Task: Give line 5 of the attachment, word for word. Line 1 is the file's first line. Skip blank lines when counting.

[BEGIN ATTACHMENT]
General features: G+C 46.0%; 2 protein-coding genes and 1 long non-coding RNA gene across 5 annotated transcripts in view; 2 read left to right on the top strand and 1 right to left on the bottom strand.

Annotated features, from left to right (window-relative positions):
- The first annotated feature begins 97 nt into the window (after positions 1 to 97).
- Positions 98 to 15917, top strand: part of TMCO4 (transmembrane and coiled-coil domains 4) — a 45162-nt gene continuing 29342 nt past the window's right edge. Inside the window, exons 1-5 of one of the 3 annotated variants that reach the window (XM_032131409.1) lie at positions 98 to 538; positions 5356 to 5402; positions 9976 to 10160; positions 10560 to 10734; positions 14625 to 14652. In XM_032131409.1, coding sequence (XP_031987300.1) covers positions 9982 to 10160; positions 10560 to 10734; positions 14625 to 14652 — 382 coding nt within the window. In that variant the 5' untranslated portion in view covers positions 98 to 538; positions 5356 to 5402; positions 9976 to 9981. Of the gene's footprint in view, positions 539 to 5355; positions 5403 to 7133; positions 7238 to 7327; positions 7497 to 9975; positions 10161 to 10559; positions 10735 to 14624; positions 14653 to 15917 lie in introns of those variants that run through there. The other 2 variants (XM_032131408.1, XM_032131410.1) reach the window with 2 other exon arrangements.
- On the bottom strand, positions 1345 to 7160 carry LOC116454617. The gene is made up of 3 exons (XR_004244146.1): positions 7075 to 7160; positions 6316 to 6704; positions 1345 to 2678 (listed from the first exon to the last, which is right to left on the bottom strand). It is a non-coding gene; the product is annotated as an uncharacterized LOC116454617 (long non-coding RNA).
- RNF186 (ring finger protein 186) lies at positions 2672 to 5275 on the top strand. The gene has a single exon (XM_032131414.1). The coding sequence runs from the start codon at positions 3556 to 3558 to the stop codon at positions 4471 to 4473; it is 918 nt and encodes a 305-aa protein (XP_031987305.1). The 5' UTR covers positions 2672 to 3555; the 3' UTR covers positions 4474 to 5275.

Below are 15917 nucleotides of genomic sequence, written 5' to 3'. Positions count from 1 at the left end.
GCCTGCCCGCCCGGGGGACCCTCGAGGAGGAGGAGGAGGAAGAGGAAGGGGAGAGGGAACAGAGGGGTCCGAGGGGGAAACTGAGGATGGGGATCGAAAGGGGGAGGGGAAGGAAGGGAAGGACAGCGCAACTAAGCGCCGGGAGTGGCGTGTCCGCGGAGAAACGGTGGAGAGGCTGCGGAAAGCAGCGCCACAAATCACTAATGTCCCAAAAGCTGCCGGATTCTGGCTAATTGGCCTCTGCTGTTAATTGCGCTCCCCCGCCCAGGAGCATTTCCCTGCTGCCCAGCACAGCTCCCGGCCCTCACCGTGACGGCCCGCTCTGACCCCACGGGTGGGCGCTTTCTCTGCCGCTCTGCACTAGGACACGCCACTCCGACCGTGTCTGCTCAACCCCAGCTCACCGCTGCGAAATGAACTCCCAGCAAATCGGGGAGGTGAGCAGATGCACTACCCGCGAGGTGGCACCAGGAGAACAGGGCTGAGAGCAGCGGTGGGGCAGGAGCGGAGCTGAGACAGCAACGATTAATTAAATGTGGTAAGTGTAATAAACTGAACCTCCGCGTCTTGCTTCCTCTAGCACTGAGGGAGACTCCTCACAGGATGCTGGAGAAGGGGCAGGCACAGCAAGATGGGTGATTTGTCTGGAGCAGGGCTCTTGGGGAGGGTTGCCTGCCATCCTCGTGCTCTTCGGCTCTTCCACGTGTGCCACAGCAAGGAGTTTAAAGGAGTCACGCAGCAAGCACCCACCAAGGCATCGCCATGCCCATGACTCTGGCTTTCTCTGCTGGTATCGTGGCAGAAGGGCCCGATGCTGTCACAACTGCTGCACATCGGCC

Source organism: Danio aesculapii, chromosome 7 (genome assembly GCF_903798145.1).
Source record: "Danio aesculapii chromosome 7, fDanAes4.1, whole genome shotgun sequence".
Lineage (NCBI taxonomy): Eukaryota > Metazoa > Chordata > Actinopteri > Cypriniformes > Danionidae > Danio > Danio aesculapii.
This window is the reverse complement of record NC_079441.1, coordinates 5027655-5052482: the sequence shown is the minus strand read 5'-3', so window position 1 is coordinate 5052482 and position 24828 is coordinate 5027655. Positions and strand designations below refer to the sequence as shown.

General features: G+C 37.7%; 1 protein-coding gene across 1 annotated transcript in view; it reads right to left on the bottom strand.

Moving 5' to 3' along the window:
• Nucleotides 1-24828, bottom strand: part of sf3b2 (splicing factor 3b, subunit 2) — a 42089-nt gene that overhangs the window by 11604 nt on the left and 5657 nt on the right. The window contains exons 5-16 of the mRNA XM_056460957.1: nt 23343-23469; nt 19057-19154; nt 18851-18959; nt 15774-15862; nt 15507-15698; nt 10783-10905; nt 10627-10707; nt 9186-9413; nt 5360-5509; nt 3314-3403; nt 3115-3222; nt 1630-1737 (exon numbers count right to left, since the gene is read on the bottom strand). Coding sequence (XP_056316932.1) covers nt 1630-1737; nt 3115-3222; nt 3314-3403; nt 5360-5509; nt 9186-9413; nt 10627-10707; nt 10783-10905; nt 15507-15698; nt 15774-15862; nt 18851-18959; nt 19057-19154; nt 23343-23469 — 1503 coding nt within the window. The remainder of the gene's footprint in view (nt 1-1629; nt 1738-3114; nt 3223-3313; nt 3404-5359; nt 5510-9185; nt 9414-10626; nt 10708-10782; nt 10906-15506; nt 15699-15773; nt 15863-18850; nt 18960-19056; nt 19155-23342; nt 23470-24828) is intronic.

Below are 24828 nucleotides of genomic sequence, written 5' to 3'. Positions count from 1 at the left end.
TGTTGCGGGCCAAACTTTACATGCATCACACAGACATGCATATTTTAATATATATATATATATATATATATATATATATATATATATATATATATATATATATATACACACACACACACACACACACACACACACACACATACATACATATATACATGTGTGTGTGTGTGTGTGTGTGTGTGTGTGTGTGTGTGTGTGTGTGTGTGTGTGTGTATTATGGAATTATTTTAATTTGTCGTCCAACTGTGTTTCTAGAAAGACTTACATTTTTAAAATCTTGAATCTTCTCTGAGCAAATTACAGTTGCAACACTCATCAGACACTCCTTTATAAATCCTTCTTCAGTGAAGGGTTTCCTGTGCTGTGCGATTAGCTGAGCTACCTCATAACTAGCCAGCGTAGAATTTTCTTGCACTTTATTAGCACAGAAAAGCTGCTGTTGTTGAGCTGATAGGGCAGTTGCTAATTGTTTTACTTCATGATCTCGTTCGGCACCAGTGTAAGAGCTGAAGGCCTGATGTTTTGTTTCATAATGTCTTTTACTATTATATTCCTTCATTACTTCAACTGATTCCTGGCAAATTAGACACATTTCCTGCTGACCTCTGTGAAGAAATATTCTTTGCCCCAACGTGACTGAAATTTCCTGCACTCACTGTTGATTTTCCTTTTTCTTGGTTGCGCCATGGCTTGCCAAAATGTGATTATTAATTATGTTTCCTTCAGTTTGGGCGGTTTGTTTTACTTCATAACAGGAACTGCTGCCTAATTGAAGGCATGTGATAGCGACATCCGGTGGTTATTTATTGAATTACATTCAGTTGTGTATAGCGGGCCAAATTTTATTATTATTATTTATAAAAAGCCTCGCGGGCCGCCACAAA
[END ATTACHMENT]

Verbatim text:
- On the bottom strand, positions 1345 to 7160 carry LOC116454617. The gene is made up of 3 exons (XR_004244146.1): positions 7075 to 7160; positions 6316 to 6704; positions 1345 to 2678 (listed from the first exon to the last, which is right to left on the bottom strand). It is a non-coding gene; the product is annotated as an uncharacterized LOC116454617 (long non-coding RNA).